September is prostate cancer awareness month. It is the month in which many advocacy groups including Prostate Cancer Canada attempt to educate man about assessing risk factors and understanding the nature of prostate cancer. Leaders ranging from President Obama to many local politicians declare the month in support of prostate cancer. Important work done tirelessly at a grassroots level by volunteers in every community across Canada gets highlighted in September. There are community runs as well as nightly forums and this year the national arm of Prostate Cancer Canada vowed to "Sock it to Prostate Cancer"
Thunder Bay, Ontario is one such community. One glance at a map does give you the sense that while it is a big city it is potentially quite isolated, sitting on the Northwestern shore of Lake Superior. In January I received an email from Ed Long, the President of the local chapter of Prostate Cancer Canada. He was trying to plan what his local group might do for prostate cancer awareness month and asked if I would come and speak to them. Despite never having enough hours in the day I am not very good at saying no. I said sure!
On Sept 25, I went up to Thunder Bay. I suspect I learned and gained more from the experience than I think the local community did. First of all I was reminded once again about the vastness of our country. We are connected however by common themes of community and a strong desire to look after one another. The people that I met in Thunder Bay were very gracious and generous hosts.
The actual discussion focused on understanding the nature of prostate cancer, how to possibly detect for the disease and understand risk factors. Further I wanted to strongly convey the message that not all men diagnosed with prostate cancer need to be treated but that this disease heterogeneity is not a reason to avoid assessment. The concept of understanding one's baseline and then moving forward from there resonates strongly with me.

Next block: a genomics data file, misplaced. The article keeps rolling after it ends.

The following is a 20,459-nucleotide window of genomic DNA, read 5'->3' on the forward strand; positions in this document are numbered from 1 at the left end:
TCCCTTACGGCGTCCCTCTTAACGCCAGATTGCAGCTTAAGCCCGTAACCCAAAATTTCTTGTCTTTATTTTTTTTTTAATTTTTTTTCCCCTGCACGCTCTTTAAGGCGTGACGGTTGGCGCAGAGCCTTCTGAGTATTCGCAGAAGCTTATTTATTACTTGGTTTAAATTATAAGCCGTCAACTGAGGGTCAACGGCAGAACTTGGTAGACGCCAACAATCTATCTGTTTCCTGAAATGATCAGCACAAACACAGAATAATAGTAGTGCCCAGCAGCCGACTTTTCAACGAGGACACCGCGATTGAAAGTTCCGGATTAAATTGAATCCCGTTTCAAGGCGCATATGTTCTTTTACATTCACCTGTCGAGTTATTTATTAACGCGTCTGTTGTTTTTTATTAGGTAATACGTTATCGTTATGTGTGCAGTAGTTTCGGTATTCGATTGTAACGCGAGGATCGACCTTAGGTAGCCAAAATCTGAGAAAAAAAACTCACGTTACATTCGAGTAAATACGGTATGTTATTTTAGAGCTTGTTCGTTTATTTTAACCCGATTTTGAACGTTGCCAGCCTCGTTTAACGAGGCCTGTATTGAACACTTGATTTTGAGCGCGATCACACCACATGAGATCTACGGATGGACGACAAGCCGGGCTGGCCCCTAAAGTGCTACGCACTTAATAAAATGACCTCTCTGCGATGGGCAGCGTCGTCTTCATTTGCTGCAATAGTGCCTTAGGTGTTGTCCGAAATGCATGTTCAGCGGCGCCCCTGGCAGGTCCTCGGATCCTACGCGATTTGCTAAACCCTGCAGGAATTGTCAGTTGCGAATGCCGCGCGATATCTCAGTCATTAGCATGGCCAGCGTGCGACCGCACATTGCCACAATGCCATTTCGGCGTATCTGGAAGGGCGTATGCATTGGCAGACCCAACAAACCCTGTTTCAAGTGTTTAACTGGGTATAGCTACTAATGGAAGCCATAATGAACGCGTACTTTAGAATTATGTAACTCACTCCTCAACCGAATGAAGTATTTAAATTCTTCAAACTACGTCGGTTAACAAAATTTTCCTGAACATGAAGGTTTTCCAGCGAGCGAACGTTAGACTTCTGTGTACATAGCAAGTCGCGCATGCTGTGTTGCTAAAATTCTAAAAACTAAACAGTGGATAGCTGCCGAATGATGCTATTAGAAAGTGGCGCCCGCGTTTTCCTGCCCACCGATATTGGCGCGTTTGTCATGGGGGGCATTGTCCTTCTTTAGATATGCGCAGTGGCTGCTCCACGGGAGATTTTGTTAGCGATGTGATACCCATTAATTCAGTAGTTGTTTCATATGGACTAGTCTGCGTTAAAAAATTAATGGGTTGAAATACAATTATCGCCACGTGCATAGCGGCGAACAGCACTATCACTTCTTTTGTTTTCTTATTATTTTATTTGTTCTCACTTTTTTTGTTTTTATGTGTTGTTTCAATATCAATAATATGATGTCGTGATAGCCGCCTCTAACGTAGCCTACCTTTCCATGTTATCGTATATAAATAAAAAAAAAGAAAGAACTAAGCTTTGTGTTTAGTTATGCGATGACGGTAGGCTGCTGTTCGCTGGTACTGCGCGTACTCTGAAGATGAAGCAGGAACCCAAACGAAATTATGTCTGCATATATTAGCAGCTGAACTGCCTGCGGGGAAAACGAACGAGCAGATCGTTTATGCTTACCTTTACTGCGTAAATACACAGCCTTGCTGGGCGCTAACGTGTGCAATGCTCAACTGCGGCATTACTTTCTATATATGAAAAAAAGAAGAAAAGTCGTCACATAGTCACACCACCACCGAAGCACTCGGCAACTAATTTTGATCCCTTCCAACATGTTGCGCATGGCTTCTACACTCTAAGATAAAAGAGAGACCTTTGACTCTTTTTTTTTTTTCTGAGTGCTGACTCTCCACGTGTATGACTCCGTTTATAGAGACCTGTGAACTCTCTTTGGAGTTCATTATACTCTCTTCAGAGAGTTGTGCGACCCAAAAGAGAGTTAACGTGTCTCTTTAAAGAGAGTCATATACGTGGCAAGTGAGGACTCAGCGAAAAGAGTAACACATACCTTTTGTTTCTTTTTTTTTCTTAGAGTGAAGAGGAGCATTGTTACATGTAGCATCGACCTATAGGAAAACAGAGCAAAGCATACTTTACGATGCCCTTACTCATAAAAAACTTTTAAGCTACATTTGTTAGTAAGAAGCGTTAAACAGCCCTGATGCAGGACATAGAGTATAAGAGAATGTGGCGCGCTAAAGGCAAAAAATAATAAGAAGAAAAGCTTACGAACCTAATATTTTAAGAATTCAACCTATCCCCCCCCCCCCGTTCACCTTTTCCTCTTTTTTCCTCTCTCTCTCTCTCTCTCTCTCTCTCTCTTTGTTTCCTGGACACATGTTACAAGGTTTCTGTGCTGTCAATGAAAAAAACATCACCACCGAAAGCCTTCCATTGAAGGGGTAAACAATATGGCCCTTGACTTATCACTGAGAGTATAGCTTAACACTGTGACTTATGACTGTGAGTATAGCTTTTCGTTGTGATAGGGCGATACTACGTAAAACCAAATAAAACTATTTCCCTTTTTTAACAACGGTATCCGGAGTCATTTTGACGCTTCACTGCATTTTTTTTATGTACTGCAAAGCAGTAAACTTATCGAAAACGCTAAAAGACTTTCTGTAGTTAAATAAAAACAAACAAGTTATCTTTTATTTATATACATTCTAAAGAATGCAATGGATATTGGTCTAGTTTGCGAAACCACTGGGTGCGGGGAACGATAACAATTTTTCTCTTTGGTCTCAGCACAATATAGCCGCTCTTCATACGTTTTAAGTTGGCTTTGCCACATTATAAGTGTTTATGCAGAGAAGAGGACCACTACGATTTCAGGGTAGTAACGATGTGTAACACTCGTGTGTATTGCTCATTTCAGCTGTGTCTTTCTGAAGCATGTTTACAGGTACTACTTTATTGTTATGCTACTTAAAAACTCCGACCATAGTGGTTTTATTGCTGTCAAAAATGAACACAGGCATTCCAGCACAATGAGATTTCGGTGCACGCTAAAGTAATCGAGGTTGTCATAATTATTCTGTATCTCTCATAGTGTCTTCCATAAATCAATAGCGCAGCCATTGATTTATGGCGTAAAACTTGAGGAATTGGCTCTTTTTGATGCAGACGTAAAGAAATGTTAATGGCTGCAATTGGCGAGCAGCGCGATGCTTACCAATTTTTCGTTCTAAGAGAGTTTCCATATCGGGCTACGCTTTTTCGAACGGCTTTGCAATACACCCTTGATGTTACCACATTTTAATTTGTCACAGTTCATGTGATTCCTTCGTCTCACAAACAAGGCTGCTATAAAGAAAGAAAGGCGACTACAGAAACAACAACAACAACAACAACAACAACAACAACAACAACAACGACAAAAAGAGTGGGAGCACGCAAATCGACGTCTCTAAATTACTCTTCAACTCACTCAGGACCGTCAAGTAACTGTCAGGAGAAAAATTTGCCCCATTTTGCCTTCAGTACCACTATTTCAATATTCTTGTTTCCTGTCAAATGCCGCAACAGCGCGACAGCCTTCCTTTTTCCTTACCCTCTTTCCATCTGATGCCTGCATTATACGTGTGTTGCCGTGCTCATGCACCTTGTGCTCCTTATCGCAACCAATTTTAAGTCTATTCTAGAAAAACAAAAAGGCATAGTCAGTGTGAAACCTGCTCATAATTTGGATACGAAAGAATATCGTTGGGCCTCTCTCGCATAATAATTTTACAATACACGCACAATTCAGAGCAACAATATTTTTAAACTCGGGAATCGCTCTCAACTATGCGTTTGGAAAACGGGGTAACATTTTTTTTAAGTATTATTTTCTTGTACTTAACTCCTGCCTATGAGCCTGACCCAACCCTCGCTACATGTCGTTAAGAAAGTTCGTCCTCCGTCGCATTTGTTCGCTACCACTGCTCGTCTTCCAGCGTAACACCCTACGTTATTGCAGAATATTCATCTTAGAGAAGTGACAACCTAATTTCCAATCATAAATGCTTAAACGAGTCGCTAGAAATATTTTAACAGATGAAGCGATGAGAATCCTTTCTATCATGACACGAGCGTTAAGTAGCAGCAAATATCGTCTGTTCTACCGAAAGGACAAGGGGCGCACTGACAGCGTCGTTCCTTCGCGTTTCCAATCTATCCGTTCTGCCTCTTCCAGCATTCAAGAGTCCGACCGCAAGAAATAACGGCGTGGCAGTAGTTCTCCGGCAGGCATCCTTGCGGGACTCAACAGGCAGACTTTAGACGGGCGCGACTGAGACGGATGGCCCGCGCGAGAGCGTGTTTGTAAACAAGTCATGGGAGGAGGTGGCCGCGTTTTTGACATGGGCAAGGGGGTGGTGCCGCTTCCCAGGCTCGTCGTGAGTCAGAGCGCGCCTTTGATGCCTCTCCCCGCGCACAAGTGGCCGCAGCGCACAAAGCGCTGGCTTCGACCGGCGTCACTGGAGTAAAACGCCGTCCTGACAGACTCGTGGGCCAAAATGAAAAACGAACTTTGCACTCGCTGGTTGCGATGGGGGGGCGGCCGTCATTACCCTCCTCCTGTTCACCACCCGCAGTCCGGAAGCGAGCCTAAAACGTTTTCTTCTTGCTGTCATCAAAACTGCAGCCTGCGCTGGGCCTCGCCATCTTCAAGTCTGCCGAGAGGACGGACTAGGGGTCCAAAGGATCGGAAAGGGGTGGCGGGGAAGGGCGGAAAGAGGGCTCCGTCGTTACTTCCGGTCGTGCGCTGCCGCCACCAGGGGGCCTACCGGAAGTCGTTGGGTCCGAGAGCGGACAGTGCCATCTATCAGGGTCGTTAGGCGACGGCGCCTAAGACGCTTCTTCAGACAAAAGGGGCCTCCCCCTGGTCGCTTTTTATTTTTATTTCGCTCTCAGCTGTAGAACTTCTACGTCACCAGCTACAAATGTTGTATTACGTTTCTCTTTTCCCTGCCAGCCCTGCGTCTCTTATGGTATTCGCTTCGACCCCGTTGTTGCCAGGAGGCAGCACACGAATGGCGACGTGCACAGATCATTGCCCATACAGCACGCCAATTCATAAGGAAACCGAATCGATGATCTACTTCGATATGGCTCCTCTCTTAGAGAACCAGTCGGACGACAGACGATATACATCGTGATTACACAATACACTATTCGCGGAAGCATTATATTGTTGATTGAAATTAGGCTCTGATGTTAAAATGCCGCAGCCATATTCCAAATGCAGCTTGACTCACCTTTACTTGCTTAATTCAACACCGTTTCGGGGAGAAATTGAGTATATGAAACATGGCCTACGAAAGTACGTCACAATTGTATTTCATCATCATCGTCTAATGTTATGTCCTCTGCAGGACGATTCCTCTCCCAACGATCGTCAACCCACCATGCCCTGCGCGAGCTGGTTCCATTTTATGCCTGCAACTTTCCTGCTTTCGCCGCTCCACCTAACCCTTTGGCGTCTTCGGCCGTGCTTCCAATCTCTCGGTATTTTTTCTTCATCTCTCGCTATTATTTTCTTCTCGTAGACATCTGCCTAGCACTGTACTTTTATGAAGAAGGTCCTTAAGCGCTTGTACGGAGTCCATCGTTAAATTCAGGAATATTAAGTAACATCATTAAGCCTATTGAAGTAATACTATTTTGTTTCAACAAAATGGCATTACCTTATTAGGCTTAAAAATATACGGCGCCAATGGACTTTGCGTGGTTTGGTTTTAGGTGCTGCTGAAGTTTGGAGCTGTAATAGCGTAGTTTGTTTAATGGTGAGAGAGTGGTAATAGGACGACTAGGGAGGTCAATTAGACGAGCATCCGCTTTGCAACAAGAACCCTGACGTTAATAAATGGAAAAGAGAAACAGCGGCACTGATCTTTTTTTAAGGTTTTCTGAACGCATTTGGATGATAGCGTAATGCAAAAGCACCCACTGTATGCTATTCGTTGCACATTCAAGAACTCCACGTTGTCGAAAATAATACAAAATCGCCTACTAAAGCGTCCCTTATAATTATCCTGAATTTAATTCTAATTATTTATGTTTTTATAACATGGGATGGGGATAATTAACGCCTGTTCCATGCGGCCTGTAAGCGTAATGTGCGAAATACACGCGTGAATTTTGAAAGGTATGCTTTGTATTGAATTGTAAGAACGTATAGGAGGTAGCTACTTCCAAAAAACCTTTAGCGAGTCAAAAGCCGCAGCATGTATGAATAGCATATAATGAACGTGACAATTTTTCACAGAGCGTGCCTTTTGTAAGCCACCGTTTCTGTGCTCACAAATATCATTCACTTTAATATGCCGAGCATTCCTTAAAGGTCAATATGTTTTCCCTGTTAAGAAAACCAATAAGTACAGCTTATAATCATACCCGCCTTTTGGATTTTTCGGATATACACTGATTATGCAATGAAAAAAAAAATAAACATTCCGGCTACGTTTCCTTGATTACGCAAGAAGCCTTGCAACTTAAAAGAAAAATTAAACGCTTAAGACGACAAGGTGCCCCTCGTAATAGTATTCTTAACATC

I had the great pleasure of meeting Mr. Long and his lovely wife Beth as I stepped off the plane. They were both there to meet me and quickly got me set up for the evening. The talk was well attended, streamed on their local website and followed by a lot of questions from the community. There was also a nice celebration of their 20th anniversary.
A late dinner was followed by a beautiful tour of Thunder Bay the next morning. Ed was a most gracious host and tour guide. Perhaps the most inspiring visit was to the Terry Fox Memorial. For those not familiar with the story of Terry Fox it is worth reading. This Canadian icon may arguably have moved the needle forward in terms of our understanding of cancer as much as anyone over the last 30 years. The funds raised to support cancer research have been massive. He was the quintessential patient advocate and a hero he remains.
As I left Thunder Bay and flew over the vastness of Lake Superior I reflected on my experience. As we become more and more dependent on technology and try to make recommendations guided by best evidence, at its core the relationship of physicians with our patients and with the community is a very human one.
I thank you Thunder Bay for allowing me the privilege of getting to know you
Saying goodbye to the superb Ed Long